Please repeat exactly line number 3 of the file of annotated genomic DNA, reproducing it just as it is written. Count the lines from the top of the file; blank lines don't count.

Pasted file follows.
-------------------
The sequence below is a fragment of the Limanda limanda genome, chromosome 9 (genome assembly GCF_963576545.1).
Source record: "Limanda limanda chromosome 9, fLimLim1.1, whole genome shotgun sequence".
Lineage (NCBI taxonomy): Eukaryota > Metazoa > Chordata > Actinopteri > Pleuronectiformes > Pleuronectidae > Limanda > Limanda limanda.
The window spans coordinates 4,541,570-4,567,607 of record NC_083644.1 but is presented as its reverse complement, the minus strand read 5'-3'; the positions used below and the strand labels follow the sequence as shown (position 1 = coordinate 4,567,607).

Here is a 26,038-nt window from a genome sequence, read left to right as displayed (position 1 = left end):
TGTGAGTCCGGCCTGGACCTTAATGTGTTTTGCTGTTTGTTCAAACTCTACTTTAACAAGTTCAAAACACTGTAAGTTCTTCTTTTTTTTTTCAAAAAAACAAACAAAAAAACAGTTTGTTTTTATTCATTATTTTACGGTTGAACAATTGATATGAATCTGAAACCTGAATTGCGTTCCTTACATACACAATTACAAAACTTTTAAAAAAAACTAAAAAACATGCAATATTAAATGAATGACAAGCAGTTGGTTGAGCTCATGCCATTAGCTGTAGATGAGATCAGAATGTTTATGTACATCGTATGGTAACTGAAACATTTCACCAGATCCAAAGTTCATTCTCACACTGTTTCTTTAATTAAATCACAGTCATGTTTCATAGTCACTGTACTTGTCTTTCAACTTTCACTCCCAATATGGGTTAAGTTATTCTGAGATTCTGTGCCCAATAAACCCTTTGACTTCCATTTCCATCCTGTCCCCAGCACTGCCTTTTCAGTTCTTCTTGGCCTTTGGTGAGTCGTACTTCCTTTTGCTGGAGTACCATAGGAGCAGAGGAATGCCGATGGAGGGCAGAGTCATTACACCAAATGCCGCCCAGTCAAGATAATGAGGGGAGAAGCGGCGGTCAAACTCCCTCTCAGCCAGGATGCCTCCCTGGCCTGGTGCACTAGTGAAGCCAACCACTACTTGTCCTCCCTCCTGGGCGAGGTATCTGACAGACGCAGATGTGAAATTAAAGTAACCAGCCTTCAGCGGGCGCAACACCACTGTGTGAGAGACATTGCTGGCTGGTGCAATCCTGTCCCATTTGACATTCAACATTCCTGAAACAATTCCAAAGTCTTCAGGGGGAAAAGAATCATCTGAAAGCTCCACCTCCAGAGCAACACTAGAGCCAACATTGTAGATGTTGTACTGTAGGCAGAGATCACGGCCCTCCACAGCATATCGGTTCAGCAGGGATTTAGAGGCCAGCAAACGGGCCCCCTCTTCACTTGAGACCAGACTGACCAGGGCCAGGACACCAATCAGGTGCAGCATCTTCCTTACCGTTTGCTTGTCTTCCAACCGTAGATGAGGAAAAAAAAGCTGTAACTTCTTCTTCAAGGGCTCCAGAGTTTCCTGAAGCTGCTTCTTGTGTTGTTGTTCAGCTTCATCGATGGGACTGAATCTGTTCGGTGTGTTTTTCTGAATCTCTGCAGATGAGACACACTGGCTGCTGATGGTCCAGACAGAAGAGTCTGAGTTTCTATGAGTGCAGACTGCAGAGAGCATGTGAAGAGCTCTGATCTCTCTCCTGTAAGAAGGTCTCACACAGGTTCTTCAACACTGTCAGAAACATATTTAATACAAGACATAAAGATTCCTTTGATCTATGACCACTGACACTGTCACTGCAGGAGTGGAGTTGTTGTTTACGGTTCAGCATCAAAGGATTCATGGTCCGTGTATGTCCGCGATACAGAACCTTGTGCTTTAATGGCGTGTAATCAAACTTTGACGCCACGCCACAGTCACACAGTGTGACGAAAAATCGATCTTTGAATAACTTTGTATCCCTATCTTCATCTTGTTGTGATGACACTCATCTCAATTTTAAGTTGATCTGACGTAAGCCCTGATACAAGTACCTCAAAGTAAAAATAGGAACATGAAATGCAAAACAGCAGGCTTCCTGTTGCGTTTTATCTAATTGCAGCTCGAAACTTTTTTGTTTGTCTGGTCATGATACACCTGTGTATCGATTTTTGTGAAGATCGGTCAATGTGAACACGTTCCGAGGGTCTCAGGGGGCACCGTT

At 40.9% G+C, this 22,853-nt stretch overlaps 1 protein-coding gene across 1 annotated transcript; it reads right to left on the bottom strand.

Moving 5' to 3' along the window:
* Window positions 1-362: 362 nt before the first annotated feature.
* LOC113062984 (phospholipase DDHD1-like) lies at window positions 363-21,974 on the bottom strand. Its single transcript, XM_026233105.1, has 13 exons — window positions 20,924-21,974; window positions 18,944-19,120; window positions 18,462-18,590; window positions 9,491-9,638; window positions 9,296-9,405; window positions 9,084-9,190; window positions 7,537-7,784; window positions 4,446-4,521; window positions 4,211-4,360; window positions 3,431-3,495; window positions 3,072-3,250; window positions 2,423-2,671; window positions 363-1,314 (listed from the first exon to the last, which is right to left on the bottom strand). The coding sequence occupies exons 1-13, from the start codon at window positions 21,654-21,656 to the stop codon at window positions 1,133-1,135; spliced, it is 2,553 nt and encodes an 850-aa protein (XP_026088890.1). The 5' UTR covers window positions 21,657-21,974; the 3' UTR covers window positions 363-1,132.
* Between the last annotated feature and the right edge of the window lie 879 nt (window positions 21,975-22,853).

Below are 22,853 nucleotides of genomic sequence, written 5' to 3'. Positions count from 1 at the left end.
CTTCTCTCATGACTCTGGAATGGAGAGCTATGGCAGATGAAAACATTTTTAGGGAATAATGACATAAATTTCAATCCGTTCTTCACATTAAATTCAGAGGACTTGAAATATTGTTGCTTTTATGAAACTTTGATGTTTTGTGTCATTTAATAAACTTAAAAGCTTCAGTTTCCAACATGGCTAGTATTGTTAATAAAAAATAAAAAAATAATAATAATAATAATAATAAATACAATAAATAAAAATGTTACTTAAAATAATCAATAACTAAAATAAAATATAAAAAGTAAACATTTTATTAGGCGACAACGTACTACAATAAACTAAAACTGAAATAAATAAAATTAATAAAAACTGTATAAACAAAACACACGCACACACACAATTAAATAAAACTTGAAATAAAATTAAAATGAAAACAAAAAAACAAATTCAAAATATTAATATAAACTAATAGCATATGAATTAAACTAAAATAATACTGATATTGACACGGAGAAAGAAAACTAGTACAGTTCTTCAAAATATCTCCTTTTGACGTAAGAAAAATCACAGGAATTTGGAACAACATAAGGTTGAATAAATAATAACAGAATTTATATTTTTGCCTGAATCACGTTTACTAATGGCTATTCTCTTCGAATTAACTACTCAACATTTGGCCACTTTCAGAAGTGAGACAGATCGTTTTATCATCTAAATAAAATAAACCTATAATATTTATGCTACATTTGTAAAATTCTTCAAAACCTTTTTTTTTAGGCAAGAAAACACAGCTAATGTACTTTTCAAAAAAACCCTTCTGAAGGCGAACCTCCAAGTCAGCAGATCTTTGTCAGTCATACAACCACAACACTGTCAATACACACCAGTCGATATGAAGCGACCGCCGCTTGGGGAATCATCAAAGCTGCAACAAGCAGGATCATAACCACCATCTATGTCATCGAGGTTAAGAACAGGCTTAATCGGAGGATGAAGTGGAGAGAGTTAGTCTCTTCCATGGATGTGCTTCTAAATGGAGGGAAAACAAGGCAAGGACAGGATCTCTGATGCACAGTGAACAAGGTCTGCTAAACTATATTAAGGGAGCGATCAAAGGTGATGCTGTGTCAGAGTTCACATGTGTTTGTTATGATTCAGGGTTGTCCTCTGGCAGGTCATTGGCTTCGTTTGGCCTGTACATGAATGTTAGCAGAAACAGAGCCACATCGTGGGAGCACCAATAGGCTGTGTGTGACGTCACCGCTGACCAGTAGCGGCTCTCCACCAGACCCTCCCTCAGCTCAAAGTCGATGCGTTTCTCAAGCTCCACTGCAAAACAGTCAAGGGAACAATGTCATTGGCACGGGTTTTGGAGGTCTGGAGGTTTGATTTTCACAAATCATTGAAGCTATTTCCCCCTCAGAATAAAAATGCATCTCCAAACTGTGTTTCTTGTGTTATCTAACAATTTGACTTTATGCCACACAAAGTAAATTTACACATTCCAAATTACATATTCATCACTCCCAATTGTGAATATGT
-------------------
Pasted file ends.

Lineage (NCBI taxonomy): Eukaryota > Metazoa > Chordata > Actinopteri > Pleuronectiformes > Pleuronectidae > Limanda > Limanda limanda.